Thursday, December 30, 2010

Red Meat

Monday, December 27, 2010

Foul Shot

In a 0.75-hearted effort to learn a better hunting method, I've been shooting a recurve bow in my extra-deep garage this winter. My target is a birdseed sack stuffed with an old pillow and discarded rags. Been shooting at those little birds: cardinal, chickadee, goldfinch. Not very good yet, but until tonight, even the worst shots had not missed the feed sack. And the picture below isn't really a "miss" but more of a foul. The angle of the bow wasn't enough it seems, and just as I let loose, the arrow fell off the rest. The result was a wild shot to the left. Anyway: what is cool about this is the apparent power of the device. The arrow (practice tipped) hit a hard plastic post, near the outside edge of the cylinder. You'd think it would have deflected... But it drove clean through. I stared at this scene for a good minute or so.

Friday, December 17, 2010

Winter Friday Night, Rochester MN

Mirror Pond Pale Ale, courtesy of Bend, Oregon
and the great Deschutes River
I can taste those trout
#14 hooks
x-small black coneheads
wiggle dub, courtesy John Montana
3x tippet for rib
cut plastic bag for back
and there you have it

A Haven in the Drifts

Been reading and talking for a long time now on winter care for chickens. It's notable how many different takes there are out there regarding lighting (to extend days, which affects laying) and heating the evening quarters. Short of going into all that, I'll just say that as normal, we fell back on trial and error. I've got a light fixture out there, but it's not in use. Even on the -15 F nights I left it off. And I haven't messed with extending days. So that's the trial. And thus far the hennies are turning out eggs fairly regularly. Not quite at the rate of summer production, but close. As we approach the winter solstice I'm starting to figure that these birds are going to troop on through winter with the only ill effect being relative boredom.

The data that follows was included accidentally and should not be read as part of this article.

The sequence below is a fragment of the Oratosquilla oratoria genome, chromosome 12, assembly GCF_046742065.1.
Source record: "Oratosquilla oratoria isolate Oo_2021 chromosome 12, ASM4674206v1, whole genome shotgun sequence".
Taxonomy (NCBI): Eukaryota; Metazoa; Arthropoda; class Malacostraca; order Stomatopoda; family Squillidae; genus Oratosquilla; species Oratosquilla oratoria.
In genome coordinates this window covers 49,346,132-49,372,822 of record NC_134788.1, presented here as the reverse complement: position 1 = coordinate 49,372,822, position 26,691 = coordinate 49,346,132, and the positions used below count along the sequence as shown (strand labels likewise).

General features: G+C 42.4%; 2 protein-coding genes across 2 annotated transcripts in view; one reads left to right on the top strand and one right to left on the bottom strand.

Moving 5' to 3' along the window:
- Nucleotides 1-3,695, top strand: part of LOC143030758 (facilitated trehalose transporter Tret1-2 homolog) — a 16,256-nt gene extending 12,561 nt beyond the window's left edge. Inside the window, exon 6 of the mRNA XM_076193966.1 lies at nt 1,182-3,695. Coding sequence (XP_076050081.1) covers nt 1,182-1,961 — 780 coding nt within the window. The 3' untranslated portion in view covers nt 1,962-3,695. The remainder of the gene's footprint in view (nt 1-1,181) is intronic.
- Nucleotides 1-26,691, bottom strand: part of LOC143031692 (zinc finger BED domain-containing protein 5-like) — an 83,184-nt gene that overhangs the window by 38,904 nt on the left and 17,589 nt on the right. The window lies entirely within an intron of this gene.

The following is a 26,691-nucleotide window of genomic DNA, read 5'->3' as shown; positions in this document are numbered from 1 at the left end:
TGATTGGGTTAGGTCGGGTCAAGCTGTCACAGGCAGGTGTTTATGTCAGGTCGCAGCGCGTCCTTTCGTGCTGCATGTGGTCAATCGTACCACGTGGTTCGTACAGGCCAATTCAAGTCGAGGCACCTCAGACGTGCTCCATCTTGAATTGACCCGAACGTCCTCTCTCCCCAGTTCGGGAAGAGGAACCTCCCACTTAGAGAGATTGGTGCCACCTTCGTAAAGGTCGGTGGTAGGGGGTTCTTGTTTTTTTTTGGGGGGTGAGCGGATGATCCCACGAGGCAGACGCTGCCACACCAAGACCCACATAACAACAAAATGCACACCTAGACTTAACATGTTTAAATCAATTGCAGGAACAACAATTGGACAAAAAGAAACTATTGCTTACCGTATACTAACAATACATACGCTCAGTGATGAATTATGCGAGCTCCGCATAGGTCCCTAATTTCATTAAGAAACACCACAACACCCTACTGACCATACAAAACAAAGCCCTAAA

Backyard. Deep drifts. Man, deep drifts. I tacked up some old stormwindows over the chicken wire to prevent snow blowing into the chicken run. So nighttime quarters are fully insulated, and daytime run is somewhat sheltered.

Found this morning at 0630 hours. Brown beauties.

"A box without hinges, key or lid
Yet golden treasure inside is hid"

-Bilbo Baggins

Tuesday, December 07, 2010

Potamilus alatus: Pink Heelsplitter

Found this dead specimen a year or two ago while installing some equipment in a Cannon River tributary. I set it in my garage. Now doing a little looking at mussels here and there, and I got to thinking about this pink shell resting on a wooden shelf out there in the dark. So I cleaned it up a bit and brought it in to work so I could stare at something good now and then.

99% sure I have the specie right. Check the literature on it - some excerpts below from MN DNR's Mike Davis (public info). Dependent on the freshwater drum for reproduction (Google: mussel reproduction to check the cycle).

Winter Waiting Post I:
Nebraskan Ted Kooser notes that the following poem is one of his favorites. He was influenced by it as a young writer. I like the mystery of it and the kind of hackle-raising read it gives.

The Listeners

"Is there anybody there?" said the Traveller,
Knocking on the moonlit door;
And his horse in the silence champed the grass
Of the forest's ferny floor;
And a bird flew up out of the turret,
Above the Traveller's head:
And he smote upon the door again a second time;
"Is there anybody there?" he said.
But no one descended to the Traveller;
No head from the leaf-fringed sill
Leaned over and looked into his grey eyes,
Where he stood perplexed and still.
But only a host of phantom listeners
That dwelt in the lone house then
Stood listening in the quiet of the moonlight
To that voice from the world of men:
Stood thronging the faint moonbeams on the dark stair,
That goes down to the empty hall,
Hearkening in an air stirred and shaken
By the lonely Traveller's call.
And he felt in his heart their strangeness,
Their stillness answering his cry,
While his horse moved, cropping the dark turf,
'Neath the starred and leafy sky;
For he suddenly smote on the door, even
Louder, and lifted his head:--
"Tell them I came, and no one answered,
That I kept my word," he said.
Never the least stir made the listeners,
Though every word he spake
Fell echoing through the shadowiness of the still house
From the one man left awake:
Ay, they heard his foot upon the stirrup,
And the sound of iron on stone,
And how the silence surged softly backward,
When the plunging hoofs were gone.

- Walter de la Mare